Lecithin is a nutrient made up of a group of compounds call phospholipids. These phospholipids include phosphatidylcholine (PC), phosphatidylinositol (PI), phosphatidylethanolamine (PE) and phosphatidic acid (PA) which are responsible for a variety of different functions in the body. They are particularly important for building cell membranes and contribute to the normal functioning of the brain, blood, nerves and other tissues. Lecithin has also been used as a supplement to help lower cholesterol, treat neurological disorders as well as liver conditions.
Read on to learn about the benefits of phospholipids.
It has been found that phosphatidylcholine concentrations are associated with memory and cognitive performance and in 2017 a study discovered the direct relation between Alzheimer’s and low PC levels. Along with these studies and early studies in mice found that PC can increase the neurotransmitter acetylcholine in the brain – which could also improve memory – it is suggested that maintaining good levels of PC by supplementing with lecithin is important for cognitive performance.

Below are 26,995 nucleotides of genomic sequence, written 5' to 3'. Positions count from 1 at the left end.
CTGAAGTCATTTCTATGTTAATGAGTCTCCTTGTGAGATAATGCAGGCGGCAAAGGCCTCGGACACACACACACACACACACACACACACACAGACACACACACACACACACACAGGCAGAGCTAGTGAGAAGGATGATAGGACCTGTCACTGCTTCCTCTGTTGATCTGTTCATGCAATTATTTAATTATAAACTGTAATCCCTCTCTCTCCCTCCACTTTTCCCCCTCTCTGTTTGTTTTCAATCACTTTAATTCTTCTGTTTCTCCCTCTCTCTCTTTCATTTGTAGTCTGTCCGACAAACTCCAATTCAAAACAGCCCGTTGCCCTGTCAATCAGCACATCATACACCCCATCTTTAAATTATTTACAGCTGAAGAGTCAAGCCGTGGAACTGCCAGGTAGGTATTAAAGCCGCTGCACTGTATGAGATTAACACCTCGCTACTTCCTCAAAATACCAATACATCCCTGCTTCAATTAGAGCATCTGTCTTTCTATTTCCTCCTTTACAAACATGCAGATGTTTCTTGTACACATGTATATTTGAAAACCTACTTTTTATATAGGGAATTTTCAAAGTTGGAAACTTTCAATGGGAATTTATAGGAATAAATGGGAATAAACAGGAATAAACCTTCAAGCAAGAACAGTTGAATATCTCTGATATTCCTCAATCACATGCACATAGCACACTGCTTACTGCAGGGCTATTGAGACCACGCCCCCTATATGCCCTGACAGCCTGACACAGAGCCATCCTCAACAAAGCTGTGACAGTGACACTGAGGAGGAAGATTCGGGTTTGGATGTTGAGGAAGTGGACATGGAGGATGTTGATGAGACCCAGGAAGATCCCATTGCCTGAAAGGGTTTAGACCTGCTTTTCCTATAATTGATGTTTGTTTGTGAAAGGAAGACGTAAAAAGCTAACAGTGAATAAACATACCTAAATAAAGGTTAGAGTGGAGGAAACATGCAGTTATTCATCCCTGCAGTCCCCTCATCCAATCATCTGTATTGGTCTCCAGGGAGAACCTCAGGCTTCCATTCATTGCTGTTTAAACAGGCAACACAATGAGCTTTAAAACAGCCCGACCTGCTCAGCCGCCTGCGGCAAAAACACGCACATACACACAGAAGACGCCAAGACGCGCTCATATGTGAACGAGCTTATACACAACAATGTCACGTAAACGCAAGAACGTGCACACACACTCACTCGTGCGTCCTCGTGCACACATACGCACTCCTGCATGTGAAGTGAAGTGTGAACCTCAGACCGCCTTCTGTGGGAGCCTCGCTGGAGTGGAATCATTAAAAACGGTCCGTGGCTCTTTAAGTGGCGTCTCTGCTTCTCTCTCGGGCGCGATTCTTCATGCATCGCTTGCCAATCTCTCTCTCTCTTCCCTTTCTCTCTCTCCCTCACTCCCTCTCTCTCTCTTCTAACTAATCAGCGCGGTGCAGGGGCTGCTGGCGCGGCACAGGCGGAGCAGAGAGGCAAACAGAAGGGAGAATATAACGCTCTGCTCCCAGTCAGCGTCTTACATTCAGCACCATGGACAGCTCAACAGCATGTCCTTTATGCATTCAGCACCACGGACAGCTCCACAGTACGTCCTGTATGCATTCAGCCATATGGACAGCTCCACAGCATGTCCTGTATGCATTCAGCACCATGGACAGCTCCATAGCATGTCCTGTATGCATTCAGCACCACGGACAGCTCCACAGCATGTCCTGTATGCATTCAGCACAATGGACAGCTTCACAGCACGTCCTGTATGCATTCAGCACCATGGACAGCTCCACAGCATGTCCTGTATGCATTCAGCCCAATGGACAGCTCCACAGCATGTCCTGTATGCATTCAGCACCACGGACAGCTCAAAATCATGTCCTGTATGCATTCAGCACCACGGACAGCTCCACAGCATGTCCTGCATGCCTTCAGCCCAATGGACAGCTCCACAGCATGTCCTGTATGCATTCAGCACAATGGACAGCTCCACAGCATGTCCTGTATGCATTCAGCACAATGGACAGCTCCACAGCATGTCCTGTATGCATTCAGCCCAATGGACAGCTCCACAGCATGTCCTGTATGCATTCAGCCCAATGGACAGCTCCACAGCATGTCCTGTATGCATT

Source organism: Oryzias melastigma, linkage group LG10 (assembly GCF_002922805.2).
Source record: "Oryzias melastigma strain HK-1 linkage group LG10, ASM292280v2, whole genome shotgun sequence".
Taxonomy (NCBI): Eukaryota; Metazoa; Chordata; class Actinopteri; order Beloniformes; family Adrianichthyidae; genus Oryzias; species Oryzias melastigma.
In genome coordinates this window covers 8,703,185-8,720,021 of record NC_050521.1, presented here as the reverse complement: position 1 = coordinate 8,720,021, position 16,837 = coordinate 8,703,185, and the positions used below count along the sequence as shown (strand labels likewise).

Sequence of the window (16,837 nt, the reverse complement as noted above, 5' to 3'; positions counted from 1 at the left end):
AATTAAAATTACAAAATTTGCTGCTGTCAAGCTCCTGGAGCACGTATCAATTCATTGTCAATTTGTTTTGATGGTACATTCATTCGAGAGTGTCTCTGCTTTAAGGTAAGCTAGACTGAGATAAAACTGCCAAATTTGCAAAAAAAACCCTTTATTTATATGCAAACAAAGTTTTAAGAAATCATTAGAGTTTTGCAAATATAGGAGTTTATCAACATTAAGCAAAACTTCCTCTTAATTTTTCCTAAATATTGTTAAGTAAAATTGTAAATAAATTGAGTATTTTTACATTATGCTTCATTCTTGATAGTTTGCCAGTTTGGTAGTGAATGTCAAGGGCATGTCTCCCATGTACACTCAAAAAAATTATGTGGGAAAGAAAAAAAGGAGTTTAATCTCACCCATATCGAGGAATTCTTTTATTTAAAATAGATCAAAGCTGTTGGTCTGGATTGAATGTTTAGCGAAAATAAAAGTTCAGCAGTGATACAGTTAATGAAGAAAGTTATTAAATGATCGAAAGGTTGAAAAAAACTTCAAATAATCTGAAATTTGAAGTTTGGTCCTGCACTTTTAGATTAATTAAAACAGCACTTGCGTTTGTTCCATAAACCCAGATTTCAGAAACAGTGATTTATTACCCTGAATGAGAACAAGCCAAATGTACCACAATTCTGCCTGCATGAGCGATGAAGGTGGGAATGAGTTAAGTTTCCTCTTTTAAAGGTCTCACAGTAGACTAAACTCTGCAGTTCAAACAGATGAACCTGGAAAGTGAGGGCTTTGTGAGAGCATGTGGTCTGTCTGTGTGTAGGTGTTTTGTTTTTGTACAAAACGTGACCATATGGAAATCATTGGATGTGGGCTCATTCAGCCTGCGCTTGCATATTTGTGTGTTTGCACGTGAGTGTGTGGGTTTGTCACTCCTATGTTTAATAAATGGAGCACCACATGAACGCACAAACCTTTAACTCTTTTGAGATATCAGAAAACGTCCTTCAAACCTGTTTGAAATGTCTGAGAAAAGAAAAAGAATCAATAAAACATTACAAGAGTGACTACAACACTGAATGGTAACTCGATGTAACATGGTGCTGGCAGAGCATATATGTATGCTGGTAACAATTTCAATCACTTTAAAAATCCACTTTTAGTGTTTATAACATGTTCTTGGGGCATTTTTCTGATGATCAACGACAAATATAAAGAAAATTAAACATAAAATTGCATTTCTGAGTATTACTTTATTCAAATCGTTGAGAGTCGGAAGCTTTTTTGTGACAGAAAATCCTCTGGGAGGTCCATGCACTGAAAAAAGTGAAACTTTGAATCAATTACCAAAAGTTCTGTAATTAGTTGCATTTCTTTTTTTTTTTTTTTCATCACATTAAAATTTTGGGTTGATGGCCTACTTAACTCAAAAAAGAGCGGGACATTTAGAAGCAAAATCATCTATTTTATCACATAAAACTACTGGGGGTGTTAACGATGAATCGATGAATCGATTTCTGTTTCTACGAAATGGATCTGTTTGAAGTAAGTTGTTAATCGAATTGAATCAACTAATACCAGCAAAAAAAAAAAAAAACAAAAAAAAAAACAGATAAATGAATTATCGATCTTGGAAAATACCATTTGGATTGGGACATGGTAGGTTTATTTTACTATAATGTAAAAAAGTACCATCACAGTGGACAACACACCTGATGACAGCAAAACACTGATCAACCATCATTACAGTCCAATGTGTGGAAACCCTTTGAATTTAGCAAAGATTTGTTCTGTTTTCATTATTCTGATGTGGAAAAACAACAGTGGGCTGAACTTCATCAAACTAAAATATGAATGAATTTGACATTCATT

Studies suggest that lecithin which contains phosphatidylethanolamine and phosphatidylcholine can benefit heart health as it has the ability to help to reduce cholesterol levels. It has been found that the nutrient can cut total cholesterol levels by up to 42% by increasing biliary secretion.
Non-alcoholic fatty liver disease or cirrhosis of the liver can be caused by a high-fat diet due to its negative effect on the liver. According to studies, phosphatidylcholine can help reduce lipids that can lead to a fatty liver.
Recent research suggests phosphatidic acid (PA) plays a critical role in mTOR (mammalian target of rapamycin), an intramuscular pathway required for promoting muscle gains. It is said that PA responds to resistance exercise by “turning on” muscle protein synthesis, therefore supplementing with PA may have a positive impact on muscle growth and strength.
Different types of lecithin:
Lecithin can be found in a variety of foods such as egg yolk, soy beans and animal sources. Soy is often the most common ingredient to be used in lecithin supplements, however many people prefer sunflower lecithin as soybeans can be genetically modified in mass production, whereas sunflower seeds aren’t. The extraction process for sunflower seeds is also a lot gentler, as it doesn’t require harsh chemicals.
Try our Sunflower Lecithin.